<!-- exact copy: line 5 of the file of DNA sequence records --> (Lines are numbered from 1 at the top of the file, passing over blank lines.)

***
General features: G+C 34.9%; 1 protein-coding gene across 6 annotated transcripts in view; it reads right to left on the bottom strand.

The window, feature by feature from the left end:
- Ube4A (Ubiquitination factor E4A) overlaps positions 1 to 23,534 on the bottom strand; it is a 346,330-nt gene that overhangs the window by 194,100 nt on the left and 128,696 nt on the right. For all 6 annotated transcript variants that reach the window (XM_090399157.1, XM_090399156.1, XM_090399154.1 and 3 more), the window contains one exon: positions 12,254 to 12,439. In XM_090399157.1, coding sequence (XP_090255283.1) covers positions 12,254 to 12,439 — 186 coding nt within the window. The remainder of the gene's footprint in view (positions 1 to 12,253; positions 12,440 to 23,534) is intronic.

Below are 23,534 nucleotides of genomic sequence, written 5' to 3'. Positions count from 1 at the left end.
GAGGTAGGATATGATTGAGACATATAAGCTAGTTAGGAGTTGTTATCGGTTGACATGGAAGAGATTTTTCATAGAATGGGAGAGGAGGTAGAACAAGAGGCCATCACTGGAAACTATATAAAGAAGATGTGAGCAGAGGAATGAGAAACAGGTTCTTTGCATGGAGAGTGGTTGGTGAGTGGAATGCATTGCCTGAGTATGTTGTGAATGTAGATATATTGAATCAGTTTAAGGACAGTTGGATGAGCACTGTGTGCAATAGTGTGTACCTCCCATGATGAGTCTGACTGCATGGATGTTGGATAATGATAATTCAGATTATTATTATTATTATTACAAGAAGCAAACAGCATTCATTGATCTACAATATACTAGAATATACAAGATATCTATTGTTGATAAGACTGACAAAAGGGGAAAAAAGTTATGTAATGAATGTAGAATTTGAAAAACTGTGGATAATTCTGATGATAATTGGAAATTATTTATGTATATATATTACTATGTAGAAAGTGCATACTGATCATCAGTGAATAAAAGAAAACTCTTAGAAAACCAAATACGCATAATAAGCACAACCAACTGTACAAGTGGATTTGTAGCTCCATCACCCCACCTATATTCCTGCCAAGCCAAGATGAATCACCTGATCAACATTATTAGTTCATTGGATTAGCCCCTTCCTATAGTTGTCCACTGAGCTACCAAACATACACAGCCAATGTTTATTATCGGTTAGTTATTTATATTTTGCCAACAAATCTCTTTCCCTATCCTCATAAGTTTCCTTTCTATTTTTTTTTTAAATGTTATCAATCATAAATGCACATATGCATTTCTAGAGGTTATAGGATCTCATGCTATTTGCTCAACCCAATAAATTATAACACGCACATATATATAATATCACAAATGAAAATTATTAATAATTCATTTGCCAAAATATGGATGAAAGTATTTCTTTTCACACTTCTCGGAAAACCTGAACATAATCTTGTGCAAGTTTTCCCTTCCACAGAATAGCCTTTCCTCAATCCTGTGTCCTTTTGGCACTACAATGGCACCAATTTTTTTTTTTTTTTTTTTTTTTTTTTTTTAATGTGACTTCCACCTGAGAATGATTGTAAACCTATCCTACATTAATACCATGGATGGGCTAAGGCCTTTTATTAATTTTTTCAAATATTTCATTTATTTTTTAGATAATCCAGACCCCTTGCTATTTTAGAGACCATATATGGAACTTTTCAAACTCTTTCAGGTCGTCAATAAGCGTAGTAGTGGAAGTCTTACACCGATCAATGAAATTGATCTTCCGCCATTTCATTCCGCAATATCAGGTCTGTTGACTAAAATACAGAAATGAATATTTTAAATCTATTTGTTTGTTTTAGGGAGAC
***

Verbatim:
GAGGTAGGATATGATTGAGACATATAAGCTAGTTAGGAGTTGTTATCGGTTGACATGGAAGAGATTTTTCATAGAATGGGAGAGGAGGTAGAACAAGAGGCCATCACTGGAAACTATATAAAGAAGATGTGAGCAGAGGAATGAGAAACAGGTTCTTTGCATGGAGAGTGGTTGGTGAGTGGAATGCATTGCCTGAGTATGTTGTGAATGTAGATATATTGAATCAGTTTAAGGACAGTTGGATGAGCACTGTGTGCAATAGTGTGTACCTCCCATGATGAGTCTGACTGCATGGATGTTGGATAATGATAATTCAGATTATTATTATTATTATTACAAGAAGCAAACAGCATTCATTGATCTACAATATACTAGAATATACAAGATATCTATTGTTGATAAGACTGACAAAAGGGGAAAAAAGTTATGTAATGAATGTAGAATTTGAAAAACTGTGGATAATTCTGATGATAATTGGAAATTATTTATGTATATATATTACTATGTAGAAAGTGCATACTGATCATCAGTGAATAAAAGAAAACTCTTAGAAAACCAAATACGCATAATAAGCACAACCAACTGTACAAGTGGATTTGTAGCTCCATCACCCCACCTATATTCCTGCCAAGCCAAGATGAATCACCTGATCAACATTATTAGTTCATTGGATTAGCCCCTTCCTATAGTTGTCCACTGAGCTACCAAACATACACAGCCAATGTTTATTATCGGTTAGTTATTTATATTTTGCCAACAAATCTCTTTCCCTATCCTCATAAGTTTCCTTTCTATTTTTTTTTTAAATGTTATCAATCATAAATGCACATATGCATTTCTAGAGGTTATAGGATCTCATGCTATTTGCTCAACCCAATAAATTATAACACGCACATATATATAATATCACAAATGAAAATTATTAATAATTCATTTGCCAAAATATGGATGAAAGTATTTCTTTTCACACTTCTCGGAAAACCTGAACATAATCTTGTGCAAGTTTTCCCTTCCACAGAATAGCCTTTCCTCAATCCTGTGTCCTTTTGGCACTACAATGGCACCAATTTTTTTTTTTTTTTTTTTTTTTTTTTTTTAATGTGACTTCCACCTGAGAATGATTGTAAACCTATCCTACATTAATACCATGGATGGGCTAAGGCCTTTTATTAATTTTTTCAAATATTTCATTTATTTTTTAGATAATCCAGACCCCTTGCTATTTTAGAGACCATATATGGAACTTTTCAAACTCTTTCAGGTCGTCAATAAGCGTAGTAGTGGAAGTCTTACACCGATCAATGAAATTGATCTTCCGCCATTTCATTCCGCAATATCAGGTCTGTTGACTAAAATACAGAAATGAATATTTTAAATCTATTTGTTTGTTTTAGGGAGAC